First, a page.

As the Warriors trailed the Los Angeles Clippers for the majority of this game, Golden State's star point guard furiously tried galvanizing his team back. Curry's jump shot was pinpoint, as he made dribble pull-ups from mid-range, sunk spot-up threes and drained fast-break pull-ups from deep three-point range.
In one play displayed in the highlights, he even pulled up for three on a 3-on-1 fast break. Not surprisingly, he turned that into a four-point play after he was fouled.
Curry's vast collection of moves and capabilities with both hands was evident in this game. As double-teams approached him, he utilized his vision to escape high-duress situations.
What separates Curry from other great shooters is his ability to shoot wherever on the floor, either off the dribble or catch, and his expertise at making contested shots with little room to shoot. He is equally effective both in transition and half-court sets.
The former Davidson Wildcat drained nine total three pointers in this 2013 contest against the Clippers. He makes the difficult look effortless, as was displayed in this shooting clinic.
Curry officially showcased his talents on a national stage in the 2013 NBA Playoffs. With the pressure magnified and the margin for error lessened, Curry stepped up.
In this first round contest against the Denver Nuggets, Curry recorded a double-double en route to leading the Warriors to an important road win. He recorded 30 points, 13 assists and five rebounds in 42 minutes of play.
While the 30 points itself wasn't completely remarkable, the way in which Curry reached that total was. Nearly every shot he took was contested. Whether it was a pull-up shot in front of two defenders or a contested fadeaway on the baseline, or a crafty finish around the rim, almost every field goal he made was guarded tightly.
Curry also used his penetration in the lane to find open shooters. His 13 assists are the most he has recorded in a playoff game.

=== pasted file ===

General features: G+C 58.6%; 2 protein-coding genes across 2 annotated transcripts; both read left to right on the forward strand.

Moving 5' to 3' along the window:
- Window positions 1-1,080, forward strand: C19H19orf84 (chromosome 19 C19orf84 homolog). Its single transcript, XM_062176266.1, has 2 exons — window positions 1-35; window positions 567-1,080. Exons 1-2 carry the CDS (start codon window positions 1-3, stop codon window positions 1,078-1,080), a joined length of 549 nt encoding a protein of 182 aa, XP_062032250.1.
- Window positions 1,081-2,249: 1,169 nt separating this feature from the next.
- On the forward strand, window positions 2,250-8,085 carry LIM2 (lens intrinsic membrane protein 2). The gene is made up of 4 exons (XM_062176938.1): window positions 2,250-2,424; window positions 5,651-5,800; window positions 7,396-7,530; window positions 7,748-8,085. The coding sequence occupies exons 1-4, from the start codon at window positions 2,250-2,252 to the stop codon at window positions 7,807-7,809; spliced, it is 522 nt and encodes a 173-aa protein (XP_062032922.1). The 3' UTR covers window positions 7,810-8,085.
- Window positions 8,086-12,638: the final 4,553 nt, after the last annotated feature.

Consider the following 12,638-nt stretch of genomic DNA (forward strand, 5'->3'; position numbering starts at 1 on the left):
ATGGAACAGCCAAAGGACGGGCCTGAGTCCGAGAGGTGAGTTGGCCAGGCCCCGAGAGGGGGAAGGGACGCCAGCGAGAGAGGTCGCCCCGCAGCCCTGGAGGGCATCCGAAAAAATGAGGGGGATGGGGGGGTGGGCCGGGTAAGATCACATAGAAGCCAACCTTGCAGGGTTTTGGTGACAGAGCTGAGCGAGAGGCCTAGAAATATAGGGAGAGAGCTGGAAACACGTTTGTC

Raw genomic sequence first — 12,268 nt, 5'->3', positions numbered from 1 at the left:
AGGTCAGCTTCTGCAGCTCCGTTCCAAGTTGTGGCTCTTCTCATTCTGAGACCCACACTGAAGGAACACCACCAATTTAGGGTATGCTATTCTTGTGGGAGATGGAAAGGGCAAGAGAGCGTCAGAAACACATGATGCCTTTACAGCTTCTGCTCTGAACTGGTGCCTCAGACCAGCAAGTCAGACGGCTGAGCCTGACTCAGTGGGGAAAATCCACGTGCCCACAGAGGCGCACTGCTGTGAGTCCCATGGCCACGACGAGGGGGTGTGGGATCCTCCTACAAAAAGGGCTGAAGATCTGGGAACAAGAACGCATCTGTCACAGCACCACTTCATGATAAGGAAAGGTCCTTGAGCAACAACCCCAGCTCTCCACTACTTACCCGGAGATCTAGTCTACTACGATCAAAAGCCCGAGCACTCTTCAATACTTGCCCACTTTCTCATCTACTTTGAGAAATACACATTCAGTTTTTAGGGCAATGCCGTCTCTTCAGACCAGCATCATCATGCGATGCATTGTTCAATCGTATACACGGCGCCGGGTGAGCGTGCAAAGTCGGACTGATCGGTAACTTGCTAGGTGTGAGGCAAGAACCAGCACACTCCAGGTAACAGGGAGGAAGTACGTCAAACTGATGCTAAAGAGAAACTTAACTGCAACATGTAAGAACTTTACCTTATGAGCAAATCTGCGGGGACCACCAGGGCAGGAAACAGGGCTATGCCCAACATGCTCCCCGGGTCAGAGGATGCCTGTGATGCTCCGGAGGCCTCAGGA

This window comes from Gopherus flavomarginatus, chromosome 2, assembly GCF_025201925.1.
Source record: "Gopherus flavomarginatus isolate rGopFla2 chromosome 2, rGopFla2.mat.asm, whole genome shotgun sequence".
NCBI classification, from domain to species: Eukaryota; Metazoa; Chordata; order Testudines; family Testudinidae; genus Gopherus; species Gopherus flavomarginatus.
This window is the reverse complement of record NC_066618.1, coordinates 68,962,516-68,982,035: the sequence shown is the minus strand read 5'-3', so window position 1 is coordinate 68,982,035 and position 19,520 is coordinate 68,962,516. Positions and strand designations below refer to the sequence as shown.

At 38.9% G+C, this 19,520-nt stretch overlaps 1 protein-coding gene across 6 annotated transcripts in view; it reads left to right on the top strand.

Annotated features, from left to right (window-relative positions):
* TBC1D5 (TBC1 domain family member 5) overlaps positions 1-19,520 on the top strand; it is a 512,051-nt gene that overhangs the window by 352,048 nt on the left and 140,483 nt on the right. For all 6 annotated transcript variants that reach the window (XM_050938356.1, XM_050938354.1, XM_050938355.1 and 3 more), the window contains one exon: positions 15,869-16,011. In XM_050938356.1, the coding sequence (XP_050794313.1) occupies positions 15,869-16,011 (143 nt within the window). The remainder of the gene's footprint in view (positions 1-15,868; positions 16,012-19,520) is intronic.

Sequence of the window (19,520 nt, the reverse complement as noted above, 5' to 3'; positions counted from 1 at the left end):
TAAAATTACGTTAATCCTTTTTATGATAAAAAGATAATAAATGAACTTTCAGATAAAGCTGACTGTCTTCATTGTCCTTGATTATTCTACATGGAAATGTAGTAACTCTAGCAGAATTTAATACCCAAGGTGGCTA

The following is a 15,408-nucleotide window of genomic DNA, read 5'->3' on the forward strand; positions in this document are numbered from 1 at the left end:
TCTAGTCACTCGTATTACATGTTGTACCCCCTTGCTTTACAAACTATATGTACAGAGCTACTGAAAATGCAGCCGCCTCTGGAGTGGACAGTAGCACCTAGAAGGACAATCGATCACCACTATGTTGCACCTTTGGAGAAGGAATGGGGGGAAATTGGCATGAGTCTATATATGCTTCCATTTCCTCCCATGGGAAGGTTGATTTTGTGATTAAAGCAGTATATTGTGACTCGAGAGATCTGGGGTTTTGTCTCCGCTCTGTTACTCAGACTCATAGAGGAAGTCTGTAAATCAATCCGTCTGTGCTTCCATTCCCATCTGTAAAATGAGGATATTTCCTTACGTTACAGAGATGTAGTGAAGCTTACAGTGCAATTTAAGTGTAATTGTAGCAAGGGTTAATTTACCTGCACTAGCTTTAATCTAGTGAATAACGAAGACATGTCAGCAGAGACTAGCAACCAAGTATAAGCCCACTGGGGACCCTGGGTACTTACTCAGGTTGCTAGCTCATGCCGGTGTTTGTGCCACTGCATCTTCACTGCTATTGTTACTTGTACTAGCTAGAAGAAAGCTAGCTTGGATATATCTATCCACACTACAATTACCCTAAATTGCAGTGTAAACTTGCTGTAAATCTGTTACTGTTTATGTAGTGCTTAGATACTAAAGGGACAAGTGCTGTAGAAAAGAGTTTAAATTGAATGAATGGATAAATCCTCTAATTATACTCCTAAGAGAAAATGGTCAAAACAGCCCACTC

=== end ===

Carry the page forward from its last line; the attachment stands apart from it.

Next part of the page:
Curry’s well-rounded showing in this playoff showdown helped tie the series at one game apiece.
However, this performance was only a precursor of the greatness he displayed later in the playoffs.
Curry put the NBA on notice of his unique skills in this 2010 contest against the Cleveland Cavaliers. Not only did he record his first ever triple-double, but he also set a Warriors record for three-pointers in a quarter with five and accumulated 36 points, which was a career high.
Not bad for a rookie.
Curry gashed the Clippers defense, drilling three-pointers and dishing out easy baskets to cutting teammates. Primarily regarded as a pure scorer, Curry exhibited his multi-faceted skill set. Along with his 36 points on 50 percent shooting, the rookie passed for 13 assists to go with 10 rebounds. He also had three steals.
Curry capped off the triple-double in memorable fashion. In the waning seconds of the game, a fortuitous bounce off of a missed shot went right to Curry, where he secured his 10th rebound and celebrated with his teammates.
While Curry's first few years in the league were plagued by injuries, he showed glimpses of a future star. In this regular season bout, he filled the stat sheet and gave the Warriors a reason to believe that he was their soon-to-be franchise player.